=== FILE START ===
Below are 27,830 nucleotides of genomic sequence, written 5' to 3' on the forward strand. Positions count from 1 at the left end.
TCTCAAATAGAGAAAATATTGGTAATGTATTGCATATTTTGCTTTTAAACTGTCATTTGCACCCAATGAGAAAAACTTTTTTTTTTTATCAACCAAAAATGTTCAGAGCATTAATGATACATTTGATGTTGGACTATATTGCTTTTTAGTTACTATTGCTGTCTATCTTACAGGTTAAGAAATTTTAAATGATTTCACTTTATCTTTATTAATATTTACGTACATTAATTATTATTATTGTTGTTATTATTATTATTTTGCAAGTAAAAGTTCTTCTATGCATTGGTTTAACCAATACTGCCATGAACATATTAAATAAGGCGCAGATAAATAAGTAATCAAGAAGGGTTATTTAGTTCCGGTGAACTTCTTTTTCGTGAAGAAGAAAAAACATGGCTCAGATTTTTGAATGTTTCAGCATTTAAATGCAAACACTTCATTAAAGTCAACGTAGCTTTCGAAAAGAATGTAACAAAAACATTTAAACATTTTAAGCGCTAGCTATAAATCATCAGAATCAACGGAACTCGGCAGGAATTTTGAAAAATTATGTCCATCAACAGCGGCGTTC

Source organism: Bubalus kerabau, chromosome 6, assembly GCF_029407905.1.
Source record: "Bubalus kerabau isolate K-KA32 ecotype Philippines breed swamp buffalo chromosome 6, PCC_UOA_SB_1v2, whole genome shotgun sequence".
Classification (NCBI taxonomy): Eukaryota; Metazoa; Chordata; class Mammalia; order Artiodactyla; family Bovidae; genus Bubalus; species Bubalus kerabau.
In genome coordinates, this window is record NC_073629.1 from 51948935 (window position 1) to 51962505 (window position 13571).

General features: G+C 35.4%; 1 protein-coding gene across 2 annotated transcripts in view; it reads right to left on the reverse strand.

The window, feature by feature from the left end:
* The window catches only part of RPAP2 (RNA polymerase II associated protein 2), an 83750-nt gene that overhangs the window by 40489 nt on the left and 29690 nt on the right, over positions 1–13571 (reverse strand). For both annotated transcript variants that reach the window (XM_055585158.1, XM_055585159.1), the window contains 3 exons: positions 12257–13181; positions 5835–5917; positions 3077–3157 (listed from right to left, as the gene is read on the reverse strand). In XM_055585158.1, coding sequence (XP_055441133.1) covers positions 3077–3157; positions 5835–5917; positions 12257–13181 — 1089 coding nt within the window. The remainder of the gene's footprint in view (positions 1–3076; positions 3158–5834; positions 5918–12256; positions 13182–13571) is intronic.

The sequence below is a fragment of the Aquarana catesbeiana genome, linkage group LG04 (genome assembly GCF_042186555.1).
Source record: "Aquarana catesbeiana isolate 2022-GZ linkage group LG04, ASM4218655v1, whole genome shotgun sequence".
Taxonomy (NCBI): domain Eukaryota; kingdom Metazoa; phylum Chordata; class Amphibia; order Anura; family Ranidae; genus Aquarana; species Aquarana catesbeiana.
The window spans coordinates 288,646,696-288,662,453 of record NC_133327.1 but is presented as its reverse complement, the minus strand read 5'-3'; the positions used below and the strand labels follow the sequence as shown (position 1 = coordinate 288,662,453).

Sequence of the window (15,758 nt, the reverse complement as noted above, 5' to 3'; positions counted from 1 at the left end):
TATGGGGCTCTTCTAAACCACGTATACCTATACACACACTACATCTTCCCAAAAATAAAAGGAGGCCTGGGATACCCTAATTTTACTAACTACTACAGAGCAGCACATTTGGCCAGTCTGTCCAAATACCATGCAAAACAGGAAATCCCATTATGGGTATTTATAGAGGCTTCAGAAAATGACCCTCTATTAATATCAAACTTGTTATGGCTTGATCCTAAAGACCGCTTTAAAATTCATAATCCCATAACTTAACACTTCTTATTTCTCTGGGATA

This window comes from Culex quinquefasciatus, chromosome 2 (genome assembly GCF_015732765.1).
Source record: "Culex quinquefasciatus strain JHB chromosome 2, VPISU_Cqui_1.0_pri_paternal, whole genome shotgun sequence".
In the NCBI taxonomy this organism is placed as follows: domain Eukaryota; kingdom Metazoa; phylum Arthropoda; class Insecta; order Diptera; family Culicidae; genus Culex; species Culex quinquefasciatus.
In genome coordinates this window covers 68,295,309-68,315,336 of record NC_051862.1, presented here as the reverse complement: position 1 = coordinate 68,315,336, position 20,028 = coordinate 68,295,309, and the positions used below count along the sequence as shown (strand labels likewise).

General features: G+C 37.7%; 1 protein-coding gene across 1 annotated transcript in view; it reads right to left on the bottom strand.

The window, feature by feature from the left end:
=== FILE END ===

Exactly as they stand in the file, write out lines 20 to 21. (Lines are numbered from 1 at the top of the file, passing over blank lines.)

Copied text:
General features: G+C 37.7%; 1 protein-coding gene across 1 annotated transcript in view; it reads right to left on the bottom strand.

The window, feature by feature from the left end: